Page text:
SECOND NORMATIVE DIRECTION: MULTIPLICATION OF INSTANCES OF JUDICIAL LAW-MAKING
The first normative direction has materialized in legislative efforts at codification (i.e., absolute anonymity and self-representation limitation regimes) and human rights regulation (i.e., the right to interlocutory appeal and the right to exclusion of evidence obtained in breach of human rights) with a view to curbing judicial discretion in favor of the accused, to achieving greater legal certainty, and ultimately to easing the applicability of defense rights. Except for the right to self-representation, the STL has succeeded in these goals when acting through its Rules. Parallel to this first normative direction, the STL has also followed a second normative direction by which it has engaged in numerous forms of judicial law-making that have either improved or adversely affected the position of a certain number of right-holders.
The STL has resorted to four forms of law-making in its judicial capacity. First, the STL has judicially recognized a generic human rights enabling clause that supplements and obviates the defects of its statutory human rights enabling clause. Second, the STL has inferred a number of implied human rights from its internal legal instruments, implied powers, and external sources of human rights, a judicial trend which reinforces the level of human rights protection of persons subject to the STL's authority. Third, the STL has validated implied external limits upon both implied and express human rights without being clear and consistent as to the content of its underlying proportionality analysis and thereby worsening the accused's procedural position. Fourth, the STL has turned the right to be tried by a court established by law into a non-derogable right from an international human rights perspective, and the principle nullum crimen sine lege (the prohibition of retroactive criminal legislation) into a jus cogens norm from a public international law perspective. By doing so, the STL has judicially increased the level of normativity attached to these two procedural rights by reducing their degree of limitability.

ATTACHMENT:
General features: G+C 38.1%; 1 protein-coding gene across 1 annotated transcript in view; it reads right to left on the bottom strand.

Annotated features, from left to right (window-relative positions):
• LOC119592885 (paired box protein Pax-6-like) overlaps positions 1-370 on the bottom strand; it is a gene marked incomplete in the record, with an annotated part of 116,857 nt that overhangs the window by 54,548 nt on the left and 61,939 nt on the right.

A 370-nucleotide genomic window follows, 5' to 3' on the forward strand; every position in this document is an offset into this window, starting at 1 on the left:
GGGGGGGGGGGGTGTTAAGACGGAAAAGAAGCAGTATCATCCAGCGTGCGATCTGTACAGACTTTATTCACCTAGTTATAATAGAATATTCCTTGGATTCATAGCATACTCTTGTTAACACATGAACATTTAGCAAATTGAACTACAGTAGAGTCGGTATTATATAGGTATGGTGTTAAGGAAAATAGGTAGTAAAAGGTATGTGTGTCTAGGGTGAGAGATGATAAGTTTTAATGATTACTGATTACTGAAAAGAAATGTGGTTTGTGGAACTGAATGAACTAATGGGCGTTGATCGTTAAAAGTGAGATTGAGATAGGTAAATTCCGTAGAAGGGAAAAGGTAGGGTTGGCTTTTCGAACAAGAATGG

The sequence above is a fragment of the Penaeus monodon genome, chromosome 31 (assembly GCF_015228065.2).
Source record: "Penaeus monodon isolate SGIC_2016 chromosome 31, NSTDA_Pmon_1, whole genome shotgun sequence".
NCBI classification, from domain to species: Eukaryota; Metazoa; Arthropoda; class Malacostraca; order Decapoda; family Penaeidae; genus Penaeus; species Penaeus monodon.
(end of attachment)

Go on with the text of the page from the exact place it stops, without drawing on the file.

Judicial Adoption of a Human Rights Enabling Clause
The STL Trial Chamber has ruled that "the Tribunal must comply with international human rights law," (146) without confining the need for the STL's organs to comply with international human rights law to certain categories of human rights. This de facto or implied human rights enabling clause, contrary to Article 28(2) of the STL Statute, not only empowers but also requires the Tribunal to apply international human rights standards that are relevant to both the shaping of its criminal procedure and the determination of its applicable substantive law. This implied enabling clause may help obviate the gaps left by its statutory human rights enabling clause by requiring STL Judges to confer substantive human rights (e.g., the rights to privacy, to freedom of expression and against torture) upon accused persons despite the general silence of the STL Statute and STL Rules on the enforceability of such rights in STL proceedings.
Inference of Implied Human Rights
The creation of implied human rights is a judicial technique used by international courts and in particular international criminal courts and international human rights monitoring bodies that is designed to improve the general level of human rights protection outside the express and ordinary bounds set by their founding documents. (147) They are commonly derived from broad framework rights whose scope of application is virtually unlimited and which lend themselves to a dynamic form of interpretation. (148)